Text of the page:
People walk past the Samsung logo displayed on a glass door at the company‘s Seocho building on Jan. 7 in Seoul. (AFP-Yonhap)
Samsung Electronics shares, which account for some 18 percent of South Korea’s benchmark Kospi’s market capitalization, closed at a 52-week low on Friday hit by the prolonged global memory chip supply shortage coupled with concerns of an economic slowdown.
The market bellwether closed at its lowest price since Nov. 4, 2020 and 1.81 percent lower from the previous day’s trading at 59,800 won ($46.30). This also marks the first time it closed below the 60,000-won threshold since Nov. 4, 2020.
Foreign investors have been on a selling spree of Samsung shares since the beginning of this month to Friday, offloading a total net 2.98 trillion won in the cited period. Meanwhile, retail investors purchased a net 2.51 trillion won in the same period.
Samsung Electronics has been a popular choice for retail investors so far this year. They purchased a combined net 14.03 trillion won Samsung shares from Jan. 1 to Thursday, which accounts for 68.2 percent of the total net 20.55 trillion won Kospi shares they bought in the same period.
Brokerages have been lowering the tech giant’s target price in recent days, with Eugene Investment and Securities adjusting it to 79,000 won from the previous 88,000 won early Friday. Eugene’s move comes a day after Shinhan Investment lowered the price from 87,000 won to 83,000 won.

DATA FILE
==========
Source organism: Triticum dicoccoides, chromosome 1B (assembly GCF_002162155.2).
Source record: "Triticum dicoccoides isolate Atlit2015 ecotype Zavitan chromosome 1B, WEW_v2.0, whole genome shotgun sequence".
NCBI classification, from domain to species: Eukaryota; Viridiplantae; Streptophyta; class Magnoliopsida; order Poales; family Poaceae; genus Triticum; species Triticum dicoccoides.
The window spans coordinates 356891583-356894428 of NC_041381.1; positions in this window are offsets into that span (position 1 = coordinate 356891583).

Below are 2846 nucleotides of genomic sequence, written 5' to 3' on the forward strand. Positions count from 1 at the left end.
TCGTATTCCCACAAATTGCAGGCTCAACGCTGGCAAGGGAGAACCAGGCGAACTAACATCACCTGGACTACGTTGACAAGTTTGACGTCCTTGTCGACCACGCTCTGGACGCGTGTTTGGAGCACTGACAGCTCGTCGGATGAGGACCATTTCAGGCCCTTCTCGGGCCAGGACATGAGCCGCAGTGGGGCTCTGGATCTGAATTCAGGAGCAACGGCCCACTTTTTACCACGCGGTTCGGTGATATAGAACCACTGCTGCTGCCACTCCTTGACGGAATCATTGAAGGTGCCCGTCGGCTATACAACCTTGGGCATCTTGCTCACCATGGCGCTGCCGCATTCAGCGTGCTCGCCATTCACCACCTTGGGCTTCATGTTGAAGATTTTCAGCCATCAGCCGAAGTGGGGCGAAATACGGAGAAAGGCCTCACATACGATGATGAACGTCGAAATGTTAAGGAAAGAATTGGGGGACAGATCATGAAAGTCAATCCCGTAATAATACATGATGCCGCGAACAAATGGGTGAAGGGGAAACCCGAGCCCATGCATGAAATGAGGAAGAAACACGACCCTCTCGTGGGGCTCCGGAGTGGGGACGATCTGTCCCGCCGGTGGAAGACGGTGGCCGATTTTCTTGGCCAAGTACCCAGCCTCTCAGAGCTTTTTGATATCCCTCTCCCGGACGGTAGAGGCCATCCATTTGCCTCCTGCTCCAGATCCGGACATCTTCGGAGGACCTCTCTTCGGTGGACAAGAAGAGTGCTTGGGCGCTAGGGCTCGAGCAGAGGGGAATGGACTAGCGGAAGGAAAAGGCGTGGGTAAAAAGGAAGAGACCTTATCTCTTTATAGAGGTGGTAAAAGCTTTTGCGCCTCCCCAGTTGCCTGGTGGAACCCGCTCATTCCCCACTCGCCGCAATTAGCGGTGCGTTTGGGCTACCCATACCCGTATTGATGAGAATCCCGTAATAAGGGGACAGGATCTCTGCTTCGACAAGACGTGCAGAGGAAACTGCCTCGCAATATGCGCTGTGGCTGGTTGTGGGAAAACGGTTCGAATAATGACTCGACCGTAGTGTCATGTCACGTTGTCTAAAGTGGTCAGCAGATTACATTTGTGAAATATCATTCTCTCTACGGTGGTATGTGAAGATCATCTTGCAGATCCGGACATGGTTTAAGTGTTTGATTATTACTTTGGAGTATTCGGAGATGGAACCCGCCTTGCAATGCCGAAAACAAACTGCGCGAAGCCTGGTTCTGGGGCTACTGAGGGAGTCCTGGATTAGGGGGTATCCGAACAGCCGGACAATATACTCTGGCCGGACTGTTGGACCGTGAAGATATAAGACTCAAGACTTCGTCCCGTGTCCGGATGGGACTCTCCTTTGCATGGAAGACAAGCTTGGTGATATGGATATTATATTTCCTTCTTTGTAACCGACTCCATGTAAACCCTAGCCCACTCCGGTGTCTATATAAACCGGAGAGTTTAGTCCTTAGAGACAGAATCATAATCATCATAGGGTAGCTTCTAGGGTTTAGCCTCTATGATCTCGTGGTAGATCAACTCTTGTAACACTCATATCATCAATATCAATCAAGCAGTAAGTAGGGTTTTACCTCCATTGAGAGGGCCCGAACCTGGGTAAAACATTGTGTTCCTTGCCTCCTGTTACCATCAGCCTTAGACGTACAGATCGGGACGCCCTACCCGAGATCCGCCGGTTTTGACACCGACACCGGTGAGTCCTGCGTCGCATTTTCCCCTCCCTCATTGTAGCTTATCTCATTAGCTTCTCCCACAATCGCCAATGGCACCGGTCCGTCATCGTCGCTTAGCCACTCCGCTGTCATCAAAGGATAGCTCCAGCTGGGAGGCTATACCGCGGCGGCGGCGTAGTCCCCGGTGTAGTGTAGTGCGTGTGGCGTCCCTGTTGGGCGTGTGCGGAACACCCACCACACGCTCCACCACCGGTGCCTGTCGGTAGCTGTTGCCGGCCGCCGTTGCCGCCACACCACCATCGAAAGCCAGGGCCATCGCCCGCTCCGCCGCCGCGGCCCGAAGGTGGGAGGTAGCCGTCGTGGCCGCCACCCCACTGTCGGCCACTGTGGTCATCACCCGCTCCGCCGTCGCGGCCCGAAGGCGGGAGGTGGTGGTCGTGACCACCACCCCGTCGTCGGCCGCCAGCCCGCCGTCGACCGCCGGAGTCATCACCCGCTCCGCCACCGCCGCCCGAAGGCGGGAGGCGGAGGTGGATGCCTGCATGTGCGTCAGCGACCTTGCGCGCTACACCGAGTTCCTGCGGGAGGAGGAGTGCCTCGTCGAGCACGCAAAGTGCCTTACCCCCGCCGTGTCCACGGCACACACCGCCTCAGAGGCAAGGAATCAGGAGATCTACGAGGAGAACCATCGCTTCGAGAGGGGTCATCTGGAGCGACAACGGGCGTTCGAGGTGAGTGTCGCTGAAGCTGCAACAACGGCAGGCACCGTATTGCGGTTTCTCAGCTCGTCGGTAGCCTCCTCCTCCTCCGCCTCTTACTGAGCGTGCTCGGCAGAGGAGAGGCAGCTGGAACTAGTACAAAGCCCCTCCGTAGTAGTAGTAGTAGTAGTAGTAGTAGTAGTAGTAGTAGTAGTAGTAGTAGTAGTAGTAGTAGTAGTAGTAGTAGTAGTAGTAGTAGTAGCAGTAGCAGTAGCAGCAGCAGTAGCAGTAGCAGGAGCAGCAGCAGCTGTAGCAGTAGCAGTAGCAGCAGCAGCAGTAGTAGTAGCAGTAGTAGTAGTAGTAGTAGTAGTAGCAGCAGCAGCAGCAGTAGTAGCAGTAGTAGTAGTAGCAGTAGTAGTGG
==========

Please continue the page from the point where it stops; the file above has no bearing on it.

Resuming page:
“Signs of a global economic slowdown are growing, and the continued rate hikes will likely to result in higher pressure on the economy in the second half of the year,” said Lee Seung-woo, head of the research center at Eugene Investment & Securities.
“Reflecting concerns of a possible economic recession, we downgraded Samsung’s operating profit forecast for this year by 4 percent from the previous 60.7 billion won to 58.3 billion won,” he added.
Lee warned that despite rosier forecasts surrounding the memory chip and foundry industry in Asia, distributors, big tech and semiconductor equipment companies continue to face obstacles in sales.
While Samsung Electronics shares were always a popular choice for Korean retail investors, more purchased shares after the company in April reported its best first-quarter earnings in four years on the back of strong chip and mobile demand.
The world‘s largest memory chip and mobile phone maker’s operating profit in the first three months jumped more than 50 percent to 14.1 trillion won on-year, a regulatory filing showed. Net income gained 58.5 percent on-year to 1.13 trillion won in the same period.
By Jung Min-kyung (email@example.com)